• online application form: traditional forms involve filling out your personal details, educational history and work experience, answering questions such as ‘Why do you want to work for this company?’ and/or uploading a CV; strengths-based forms involve a simple application form followed by a series of video tests.
  • CV and covering letter: you could be asked for these as well as or instead of an online application form.
  • psychometric tests: this stage could involve an online personality quiz, a numerical, inductive or verbal reasoning test and/or a situational judgement test. Alternatively, especially if the employer is running a strengths-based process, you may undertake ‘immersive experience’ video tests, which give you a number of scenarios and ask how you’d respond.
  • games-based assessments: sometimes used instead of traditional ability and aptitude tests.
  • telephone interview or video interview: the first interview usually focuses on your general competencies, skills and enthusiasm for the job, while later interviews may also ask about your ability to do the job, commercial awareness, knowledge of the employer and strengths and values.
  • assessment centre: possible tasks include group activities, a presentation, a case study and a final interview.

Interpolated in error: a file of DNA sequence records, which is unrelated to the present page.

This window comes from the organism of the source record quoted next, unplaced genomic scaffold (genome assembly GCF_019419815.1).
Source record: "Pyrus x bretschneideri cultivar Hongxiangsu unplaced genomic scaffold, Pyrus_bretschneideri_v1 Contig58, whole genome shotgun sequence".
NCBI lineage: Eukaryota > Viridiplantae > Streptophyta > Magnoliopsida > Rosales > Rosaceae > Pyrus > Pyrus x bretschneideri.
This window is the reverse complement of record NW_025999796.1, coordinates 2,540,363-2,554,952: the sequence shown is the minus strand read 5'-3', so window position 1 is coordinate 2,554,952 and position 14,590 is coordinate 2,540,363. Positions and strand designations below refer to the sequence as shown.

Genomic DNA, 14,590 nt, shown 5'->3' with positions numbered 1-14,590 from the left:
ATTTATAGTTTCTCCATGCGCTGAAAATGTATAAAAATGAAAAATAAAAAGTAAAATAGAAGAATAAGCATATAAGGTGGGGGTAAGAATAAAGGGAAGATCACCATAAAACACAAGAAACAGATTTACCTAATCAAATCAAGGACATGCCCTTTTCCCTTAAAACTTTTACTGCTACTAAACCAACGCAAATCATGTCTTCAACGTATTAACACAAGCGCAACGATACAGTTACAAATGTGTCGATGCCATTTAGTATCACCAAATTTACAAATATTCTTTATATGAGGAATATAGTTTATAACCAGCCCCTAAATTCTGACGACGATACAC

• technical interview: some roles, such as in engineering, may require a technical interview as part of the assessment centre or on a different day.

Smaller organisations tend to only use two of these stages – the initial application form or CV and covering letter, followed by an interview conducted either face to face or via a video platform – whereas larger organisations may well cover all of the stages outlined above. Your university careers service will be able to advise you on and help you practise for each step of the recruitment process.

Because of the ongoing coronavirus pandemic, it’s likely that many employers will conduct most, if not all, of their recruitment process virtually or online. So, you may have a number of video or phone interviews instead of face-to-face interviews and be invited to a virtual assessment centre. Like an in-person assessment centre, this will involve completing a number of assessments and tasks designed to assess your competencies and strengths. You will also typically have the opportunity to ask questions and find out more about the employer. Employers that have held virtual assessment centres in 2020 include Thames Water, EY, KPMG and the NHS.

How will the pandemic affect your job hunt?

The coronavirus pandemic, and the resulting consequences on the economy, will likely have an impact on your job hunt in 2020 and 2021. Many employers will, in accordance with government advice, be running their application processes, graduate schemes and internships remotely – this means that you could apply for a job, carry out interviews and start working from home, without the need for relocating or commuting.